It has been a while since the name of Lumion has carved out its majority space in every 3D designer’s mind. Many people use it personally and many companies use it professionally for their 3D rendering purposes. Today we have the most modern version of Lumion – the 10th, but the craze for this wonderful application started back in the years with Lumion 8. Today, let us look back and see what were the best features of Lumion 8 that made it so popular among 3D modelers and designers.
The first thing that blew the minds of Lumion users back then, was the introduction of the Styles features in the rendering app. Styles are basically what you apply today as filters on smartphone photos – changing the color and tones of the photo in one tap. The styles feature worked similarly – you just choose a style from a list and the scene you are rendering gets a whole different look.
There were a bunch of predefined styles. But of course, you still had complete control over each and every aspect of the colors and tones and lighting, after applying a style (or not applying one at all, just going au Naturelle). However, most people used to just choose a style and stick with it. because they were such great effects, to begin with, you wouldn’t want to change much of the settings – may be just change the shadows a bit or apply a bit of vignette, minor stuff like that.
In addition to Styles, there was another new feature in Lumion 8 called “Sky Light”. This is actually a brilliant algorithm to create photoreal lighting effects, especially in those scenes with sunlight. It creates a space effect with lights, making our eyes believe what we are looking at is lit up naturally. The shadows cast in this system were very natural too – plus, they were worked on later by the following feature.
At first glance, it wouldn’t look so important, but this was the toughest feature to make for the Lumion developers. The addition of soft and fine shadows in a scene was something close to a groundbreaking step in the evolution of 3D rendering software.
Most people don’t notice it, but the quality of shadows is the top thing that brings life and realism to a scene. It is one of the most impactful visual features of any 3D rendering. The fine shadows and soft shadows, possible now due to major improvements in graphics hardware, are bringing lifelike reality in digital renderings.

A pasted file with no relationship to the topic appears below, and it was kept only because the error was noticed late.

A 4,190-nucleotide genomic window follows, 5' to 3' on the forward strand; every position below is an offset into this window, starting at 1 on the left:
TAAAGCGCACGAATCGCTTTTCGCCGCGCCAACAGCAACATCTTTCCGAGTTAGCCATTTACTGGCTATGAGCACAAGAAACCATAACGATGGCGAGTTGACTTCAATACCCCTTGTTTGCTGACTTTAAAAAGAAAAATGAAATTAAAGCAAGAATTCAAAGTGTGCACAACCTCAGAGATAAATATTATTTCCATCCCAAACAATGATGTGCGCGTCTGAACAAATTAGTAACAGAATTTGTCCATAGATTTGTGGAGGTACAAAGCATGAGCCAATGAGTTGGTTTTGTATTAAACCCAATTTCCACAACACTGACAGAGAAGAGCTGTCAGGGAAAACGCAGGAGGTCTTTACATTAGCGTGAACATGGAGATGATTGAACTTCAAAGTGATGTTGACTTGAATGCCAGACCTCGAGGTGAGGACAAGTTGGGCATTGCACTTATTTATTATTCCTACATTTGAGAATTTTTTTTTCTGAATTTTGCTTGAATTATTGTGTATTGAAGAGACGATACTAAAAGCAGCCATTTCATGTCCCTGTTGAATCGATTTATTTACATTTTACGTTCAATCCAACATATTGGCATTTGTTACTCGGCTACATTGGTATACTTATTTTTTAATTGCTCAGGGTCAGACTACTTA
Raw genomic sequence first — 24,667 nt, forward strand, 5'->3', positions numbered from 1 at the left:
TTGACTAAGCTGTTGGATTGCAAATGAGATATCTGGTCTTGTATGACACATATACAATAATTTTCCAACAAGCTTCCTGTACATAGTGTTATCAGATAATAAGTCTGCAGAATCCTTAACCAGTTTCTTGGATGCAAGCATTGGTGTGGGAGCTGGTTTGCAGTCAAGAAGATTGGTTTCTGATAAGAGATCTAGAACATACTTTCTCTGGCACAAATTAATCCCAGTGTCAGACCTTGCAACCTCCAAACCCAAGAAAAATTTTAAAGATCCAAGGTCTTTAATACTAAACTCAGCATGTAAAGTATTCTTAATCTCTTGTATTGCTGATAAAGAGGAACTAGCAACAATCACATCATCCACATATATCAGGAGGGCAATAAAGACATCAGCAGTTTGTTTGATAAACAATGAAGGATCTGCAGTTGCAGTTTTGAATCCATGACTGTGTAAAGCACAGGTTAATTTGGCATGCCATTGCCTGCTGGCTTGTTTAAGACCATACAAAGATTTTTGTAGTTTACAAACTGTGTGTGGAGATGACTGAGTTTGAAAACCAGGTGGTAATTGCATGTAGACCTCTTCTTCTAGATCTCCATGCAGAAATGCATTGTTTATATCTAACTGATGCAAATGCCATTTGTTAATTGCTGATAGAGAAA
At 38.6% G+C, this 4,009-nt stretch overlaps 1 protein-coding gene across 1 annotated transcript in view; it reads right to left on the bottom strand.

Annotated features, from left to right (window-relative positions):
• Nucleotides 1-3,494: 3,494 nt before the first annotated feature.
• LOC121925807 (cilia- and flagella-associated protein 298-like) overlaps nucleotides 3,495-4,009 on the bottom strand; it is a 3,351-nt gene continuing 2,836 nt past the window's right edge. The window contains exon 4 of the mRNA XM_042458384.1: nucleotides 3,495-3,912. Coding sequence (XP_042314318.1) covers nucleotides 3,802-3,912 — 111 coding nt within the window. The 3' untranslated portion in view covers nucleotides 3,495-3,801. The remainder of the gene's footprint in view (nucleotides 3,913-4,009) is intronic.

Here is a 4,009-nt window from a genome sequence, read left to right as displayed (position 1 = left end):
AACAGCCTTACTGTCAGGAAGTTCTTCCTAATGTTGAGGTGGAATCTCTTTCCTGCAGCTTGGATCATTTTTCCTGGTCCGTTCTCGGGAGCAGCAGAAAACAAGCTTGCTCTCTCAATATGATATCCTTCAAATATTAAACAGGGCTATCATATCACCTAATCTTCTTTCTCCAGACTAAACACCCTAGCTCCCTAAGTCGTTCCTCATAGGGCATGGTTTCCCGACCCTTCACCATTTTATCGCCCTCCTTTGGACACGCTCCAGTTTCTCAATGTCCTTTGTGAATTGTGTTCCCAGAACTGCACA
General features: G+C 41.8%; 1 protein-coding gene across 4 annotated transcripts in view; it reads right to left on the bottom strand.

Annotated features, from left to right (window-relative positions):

Lumion 8 didn’t only just provide the improved hardware shadow feature, they also let you take complete control over it. If you weren’t happy with the built-in presets, you would be able to finely tune every setting of these soft shadows, making them look just as you wanted – real or ethereal.
Another exciting lighting improvement in Lumion 8 was the Hyperlight mechanism. It adds extra realism in the lighting and shadowing effects in scenes – especially moving, changing scenes – to immerse the viewer in a simulated reality. However, this was the most difficult to do for the graphics card, so you wouldn’t be able to see this feature at work inside the software itself. To get it to work, you had to export a video scene, and there check this box.
Lumion 8 was possibly one of the most popular 3D rendering solutions available at its release time, and quite justifiably so. Specializing in lighting and shadow effects to create more photorealistic renderings than ever was possible because of being the first to take advantage of the capabilities of the new graphics cards. Users of Lumion 8 were able to start a whole new generation of renderings to put on their presentations, pleasing their clients more than ever.
Lumion remains one of the best architectural rendering software available in the market to this day. Many fine features have come into the software since its eighth edition, and they sure do make other software jealous. With a free Student license for schools, Lumion is able to reach more people than ever.